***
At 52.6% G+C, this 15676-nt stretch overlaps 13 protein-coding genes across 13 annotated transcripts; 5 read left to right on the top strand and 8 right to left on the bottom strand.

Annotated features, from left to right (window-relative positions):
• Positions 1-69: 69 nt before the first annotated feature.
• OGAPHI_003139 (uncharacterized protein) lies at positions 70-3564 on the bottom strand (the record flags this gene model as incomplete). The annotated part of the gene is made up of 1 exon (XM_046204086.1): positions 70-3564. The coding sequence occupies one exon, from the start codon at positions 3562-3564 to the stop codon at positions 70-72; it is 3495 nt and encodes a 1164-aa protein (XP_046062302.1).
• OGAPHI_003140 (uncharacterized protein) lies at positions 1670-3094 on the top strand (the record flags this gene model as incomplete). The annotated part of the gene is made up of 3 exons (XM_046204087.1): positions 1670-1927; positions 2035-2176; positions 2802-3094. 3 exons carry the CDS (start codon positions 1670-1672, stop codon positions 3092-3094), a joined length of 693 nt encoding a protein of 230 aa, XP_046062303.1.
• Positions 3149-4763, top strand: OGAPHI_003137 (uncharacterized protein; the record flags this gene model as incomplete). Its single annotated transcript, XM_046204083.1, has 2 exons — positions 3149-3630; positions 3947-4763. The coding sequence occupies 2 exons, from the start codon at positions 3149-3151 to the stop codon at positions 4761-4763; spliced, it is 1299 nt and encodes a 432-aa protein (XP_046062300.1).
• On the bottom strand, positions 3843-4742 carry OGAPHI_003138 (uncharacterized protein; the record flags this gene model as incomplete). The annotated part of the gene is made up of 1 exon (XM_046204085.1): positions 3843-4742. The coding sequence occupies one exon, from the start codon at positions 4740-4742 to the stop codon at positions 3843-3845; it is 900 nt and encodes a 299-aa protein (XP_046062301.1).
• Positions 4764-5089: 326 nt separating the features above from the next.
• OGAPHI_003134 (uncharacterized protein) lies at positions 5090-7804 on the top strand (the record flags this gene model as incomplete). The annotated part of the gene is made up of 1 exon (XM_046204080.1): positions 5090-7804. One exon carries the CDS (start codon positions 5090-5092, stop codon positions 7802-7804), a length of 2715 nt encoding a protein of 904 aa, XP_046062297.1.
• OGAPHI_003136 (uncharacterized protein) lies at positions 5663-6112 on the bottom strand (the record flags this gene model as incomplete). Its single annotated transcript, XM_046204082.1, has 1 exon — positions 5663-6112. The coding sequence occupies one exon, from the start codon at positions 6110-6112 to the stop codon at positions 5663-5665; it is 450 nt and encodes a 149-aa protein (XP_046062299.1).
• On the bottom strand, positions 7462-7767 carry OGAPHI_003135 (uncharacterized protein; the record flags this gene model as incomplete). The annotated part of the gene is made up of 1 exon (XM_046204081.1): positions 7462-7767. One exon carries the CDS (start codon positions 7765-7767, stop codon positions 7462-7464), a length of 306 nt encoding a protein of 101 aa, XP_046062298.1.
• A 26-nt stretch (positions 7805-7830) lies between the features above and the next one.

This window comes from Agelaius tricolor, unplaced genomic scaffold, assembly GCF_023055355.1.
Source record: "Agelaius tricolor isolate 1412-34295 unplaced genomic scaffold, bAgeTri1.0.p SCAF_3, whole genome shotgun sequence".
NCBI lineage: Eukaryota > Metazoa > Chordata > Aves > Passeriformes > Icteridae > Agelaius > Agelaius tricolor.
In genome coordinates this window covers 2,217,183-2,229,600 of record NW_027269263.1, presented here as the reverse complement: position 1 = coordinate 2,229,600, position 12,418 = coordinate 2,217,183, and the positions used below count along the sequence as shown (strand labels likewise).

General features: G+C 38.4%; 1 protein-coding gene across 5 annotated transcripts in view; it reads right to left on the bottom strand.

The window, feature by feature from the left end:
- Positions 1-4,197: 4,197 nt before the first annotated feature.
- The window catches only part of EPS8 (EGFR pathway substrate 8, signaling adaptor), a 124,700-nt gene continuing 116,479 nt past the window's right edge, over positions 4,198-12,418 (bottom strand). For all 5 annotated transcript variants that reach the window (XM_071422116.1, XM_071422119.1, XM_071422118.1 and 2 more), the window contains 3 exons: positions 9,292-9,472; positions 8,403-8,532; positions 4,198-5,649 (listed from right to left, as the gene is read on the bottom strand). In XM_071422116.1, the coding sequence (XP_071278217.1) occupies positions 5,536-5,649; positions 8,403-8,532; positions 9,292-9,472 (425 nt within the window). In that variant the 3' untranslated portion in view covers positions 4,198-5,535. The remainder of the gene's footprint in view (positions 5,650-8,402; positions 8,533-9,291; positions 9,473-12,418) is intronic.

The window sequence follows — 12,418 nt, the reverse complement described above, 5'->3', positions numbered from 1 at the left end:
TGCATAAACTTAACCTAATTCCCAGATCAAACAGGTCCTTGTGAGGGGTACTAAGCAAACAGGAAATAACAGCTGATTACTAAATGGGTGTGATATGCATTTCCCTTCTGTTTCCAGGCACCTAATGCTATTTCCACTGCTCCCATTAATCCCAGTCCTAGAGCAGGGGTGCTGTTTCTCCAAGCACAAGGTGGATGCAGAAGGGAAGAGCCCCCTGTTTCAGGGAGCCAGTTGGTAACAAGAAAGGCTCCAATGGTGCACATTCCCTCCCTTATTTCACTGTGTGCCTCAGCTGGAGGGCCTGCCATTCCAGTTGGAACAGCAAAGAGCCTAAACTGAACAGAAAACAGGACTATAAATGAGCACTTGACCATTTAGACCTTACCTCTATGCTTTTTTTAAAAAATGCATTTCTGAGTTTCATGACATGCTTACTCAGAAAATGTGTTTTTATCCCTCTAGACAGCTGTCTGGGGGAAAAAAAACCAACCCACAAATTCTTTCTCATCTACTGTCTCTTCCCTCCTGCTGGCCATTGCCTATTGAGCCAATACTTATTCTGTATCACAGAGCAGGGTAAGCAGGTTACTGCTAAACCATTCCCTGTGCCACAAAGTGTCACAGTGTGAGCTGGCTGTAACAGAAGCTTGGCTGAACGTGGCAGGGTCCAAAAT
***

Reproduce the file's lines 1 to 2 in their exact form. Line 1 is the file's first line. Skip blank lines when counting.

At 52.6% G+C, this 15676-nt stretch overlaps 13 protein-coding genes across 13 annotated transcripts; 5 read left to right on the top strand and 8 right to left on the bottom strand.

Annotated features, from left to right (window-relative positions):